Monday, November 29, 2010

Volunteer Profile: Paul Strong

A city is only as good as its people. Each day, many unsung volunteers labor behind the scenes to make American Fork a better place for all of us. Here is the story of one of them.

This is a true story. I moved to American Fork in 1998. I had left the state nine years earlier, and in my absence the orchards on University Parkway, east of I-15, had given way to a bevy of big box retailers. I was sorry for this, and when the clerk in the post office, the day I went to arrange for mail delivery, asked how I found Utah, I said, "I can't believe how many trees have come down in the last decade."

The clerk's head sprang up and his eyes flashed with alarm. "What trees?" he said. "Where?" He was on the verge of leaping over the counter, electric green super suit peeking out from beneath his postal uniform, to defend the fallen trees until I said, "Orem." At this, his reflexes abated and the affable clerk stood once again before me.

This is my first memory of American Fork and my first memory of Paul Strong, champion and defender of American Fork's urban weldt, a premier example of public service, political endurance, and creative vision.

Born and raised in American Fork, Paul has spent all his life here and half of it, 27 years, on the City's Beautification and Shade Tree Committee. For 27 years, he has been a fount of ideas and a quiet but driving force in seeing them through to completion.

For the last four years, he chaired the committee. Earlier this year, he stepped down as chair, though he continues as a member, and on that day I asked him to share highlights from the first 27 years. Here's what I learned.

Asked to name the committee's major accomplishments, he rattled off a long list: Main Street's Pocket Park, an annual Arbor Day observance, the parks upgrade, the attainment of Tree City status, the Yard of the Month program, the creation of a City flag, the Main Street benches and trash receptacles, hundreds of trees planted in the City and thousands more given to school children.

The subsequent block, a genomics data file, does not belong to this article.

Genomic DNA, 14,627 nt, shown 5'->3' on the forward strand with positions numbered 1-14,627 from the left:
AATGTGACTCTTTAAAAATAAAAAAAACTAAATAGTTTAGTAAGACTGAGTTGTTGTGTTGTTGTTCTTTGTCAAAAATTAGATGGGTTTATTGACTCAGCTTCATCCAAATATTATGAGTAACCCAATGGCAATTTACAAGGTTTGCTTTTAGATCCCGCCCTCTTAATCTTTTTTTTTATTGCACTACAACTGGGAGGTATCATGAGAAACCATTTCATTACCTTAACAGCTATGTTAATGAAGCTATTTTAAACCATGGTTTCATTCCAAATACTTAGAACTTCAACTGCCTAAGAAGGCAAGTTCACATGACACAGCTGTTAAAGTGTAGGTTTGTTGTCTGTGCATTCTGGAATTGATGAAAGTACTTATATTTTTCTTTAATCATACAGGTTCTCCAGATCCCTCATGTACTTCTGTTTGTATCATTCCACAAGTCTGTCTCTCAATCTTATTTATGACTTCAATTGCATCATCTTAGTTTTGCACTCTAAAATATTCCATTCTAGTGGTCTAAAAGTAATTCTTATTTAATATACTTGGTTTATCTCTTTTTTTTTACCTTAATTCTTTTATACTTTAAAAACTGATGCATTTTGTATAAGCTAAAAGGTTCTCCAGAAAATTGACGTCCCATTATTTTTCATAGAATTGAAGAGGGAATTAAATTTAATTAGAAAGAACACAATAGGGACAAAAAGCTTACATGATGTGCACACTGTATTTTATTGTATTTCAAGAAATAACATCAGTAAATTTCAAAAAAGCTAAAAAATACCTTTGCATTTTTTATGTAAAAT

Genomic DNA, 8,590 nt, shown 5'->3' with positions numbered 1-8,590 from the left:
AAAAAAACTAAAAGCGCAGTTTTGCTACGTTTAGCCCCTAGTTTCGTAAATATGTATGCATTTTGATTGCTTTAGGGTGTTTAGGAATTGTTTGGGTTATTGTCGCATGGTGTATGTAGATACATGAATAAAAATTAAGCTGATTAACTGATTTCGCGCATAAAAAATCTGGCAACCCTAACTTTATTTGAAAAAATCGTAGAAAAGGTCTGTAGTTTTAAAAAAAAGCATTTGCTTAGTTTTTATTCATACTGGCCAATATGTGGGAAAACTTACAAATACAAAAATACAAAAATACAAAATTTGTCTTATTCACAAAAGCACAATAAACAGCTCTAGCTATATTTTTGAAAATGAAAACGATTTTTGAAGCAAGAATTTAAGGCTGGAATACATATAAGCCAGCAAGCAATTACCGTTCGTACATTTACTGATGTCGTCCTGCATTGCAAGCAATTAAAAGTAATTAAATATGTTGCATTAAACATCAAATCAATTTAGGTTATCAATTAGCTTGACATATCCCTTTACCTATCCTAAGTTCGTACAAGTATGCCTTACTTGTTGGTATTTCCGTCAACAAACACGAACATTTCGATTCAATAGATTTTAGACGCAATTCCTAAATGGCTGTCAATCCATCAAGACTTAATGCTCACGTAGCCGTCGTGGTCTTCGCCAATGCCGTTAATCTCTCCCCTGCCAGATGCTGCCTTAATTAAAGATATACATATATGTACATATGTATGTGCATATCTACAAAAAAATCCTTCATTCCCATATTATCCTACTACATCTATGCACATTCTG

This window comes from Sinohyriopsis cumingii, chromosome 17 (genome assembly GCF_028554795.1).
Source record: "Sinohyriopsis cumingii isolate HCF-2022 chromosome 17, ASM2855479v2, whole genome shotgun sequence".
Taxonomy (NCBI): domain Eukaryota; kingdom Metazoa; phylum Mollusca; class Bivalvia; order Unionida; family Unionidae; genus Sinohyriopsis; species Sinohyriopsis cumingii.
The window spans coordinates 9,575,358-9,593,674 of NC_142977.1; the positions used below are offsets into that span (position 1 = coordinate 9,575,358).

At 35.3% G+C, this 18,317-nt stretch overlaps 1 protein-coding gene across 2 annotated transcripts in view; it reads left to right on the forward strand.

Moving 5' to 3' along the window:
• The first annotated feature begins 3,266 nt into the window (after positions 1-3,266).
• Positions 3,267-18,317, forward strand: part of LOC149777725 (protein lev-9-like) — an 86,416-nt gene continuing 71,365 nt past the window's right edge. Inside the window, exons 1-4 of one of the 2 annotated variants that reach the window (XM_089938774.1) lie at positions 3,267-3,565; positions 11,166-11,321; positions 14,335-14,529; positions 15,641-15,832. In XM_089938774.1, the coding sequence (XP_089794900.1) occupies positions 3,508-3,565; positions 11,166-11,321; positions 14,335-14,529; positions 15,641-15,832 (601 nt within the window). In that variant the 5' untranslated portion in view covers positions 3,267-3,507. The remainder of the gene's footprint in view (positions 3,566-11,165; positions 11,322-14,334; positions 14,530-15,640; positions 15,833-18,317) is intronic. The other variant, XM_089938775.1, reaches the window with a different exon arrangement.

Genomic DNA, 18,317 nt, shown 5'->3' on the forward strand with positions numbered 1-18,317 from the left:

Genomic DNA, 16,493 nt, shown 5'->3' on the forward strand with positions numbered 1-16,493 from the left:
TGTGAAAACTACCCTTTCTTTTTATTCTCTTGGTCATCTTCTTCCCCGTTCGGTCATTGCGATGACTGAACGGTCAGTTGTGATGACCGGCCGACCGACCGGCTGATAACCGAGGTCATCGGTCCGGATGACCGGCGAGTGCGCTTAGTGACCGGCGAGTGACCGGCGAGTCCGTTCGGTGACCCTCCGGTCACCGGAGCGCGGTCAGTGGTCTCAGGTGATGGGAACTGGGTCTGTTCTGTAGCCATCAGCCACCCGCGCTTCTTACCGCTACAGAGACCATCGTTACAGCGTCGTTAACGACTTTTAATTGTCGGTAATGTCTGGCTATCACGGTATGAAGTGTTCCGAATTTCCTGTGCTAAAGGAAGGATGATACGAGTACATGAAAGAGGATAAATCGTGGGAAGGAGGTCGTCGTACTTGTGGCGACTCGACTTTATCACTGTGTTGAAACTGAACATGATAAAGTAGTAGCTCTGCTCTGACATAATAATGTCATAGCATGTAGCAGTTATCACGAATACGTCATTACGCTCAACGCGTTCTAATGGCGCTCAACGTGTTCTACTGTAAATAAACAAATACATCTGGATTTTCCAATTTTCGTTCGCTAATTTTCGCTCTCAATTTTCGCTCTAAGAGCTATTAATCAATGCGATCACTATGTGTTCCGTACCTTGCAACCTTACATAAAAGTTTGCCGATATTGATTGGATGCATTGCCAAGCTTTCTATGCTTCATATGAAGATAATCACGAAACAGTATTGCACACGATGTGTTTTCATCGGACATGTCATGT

Asked to recall the high points during those years, his eyes lit up as he told about the days of Mary Fox, who preceded him as chair. "She had a way of shaking money out of people," he said, and these people included the City Council. One year she put in a budget request of $40,000 and, to the committee's amazement, received the full amount. This was the money that placed the benches, the trash receptacles, and the Pocket Park in downtown.

Then he shared the low point. He was brand new to the committee, which mercilessly tasked him with the problem of a nuisance property. Next to one of the City's wells, on private property, stood a dead and decaying tree, a threat to public safety. Paul gamely knocked on the door of the owner and met a small, feeble elderly woman. As best he could, he asked whether something could be done about the tree. To his great chagrin, he received news the next day that the woman had passed away. For years after that, the committee teased him relentlessly, saying, "If you want to kill somebody, send Paul."

Perhaps this experience helped to prepare him for the challenges he would face while chairing the committee during what has been called the "Great Recession." Gone was the silver-tongued Mary Fox; gone was the well-oiled City budget. During Paul's tenure, the most he ever saw in his budget was $3,000, and most years even this amount was frozen. Undeterred, he pressed on, using the time and the committee's energy to propose and pass a tree ordinance, to find grants for Arbor Day trees, and to help the City finally achieve Tree City status.

Myself, I would be tempted to call it good after 27 years, but Paul has staying power. I asked what he would like to see the committee accomplish in the next ten years, and when I heard his list, I decided to fall in line behind him.

Here's the current wish list:

-- The return of the Main Street flower pots
-- A solution for the Main Street trees (the committee envisions large planter boxes which can be moved to accommodate the merchants' needs for visibility)
-- Updated Christmas decorations for Main Street
--"Welcome to American Fork" signs at the major entrances to the city
-- Better protection for trees in the City parks.

If you have more ideas and would like to be part of this effort, the Beautification and Shade Tree Committee can use your help. Further information about the committee, its meeting schedule, and its new leadership can be found under the "Boards and Commissions" tab at the City Web site.

You don't have to stay for 27 years, but you're welcome to.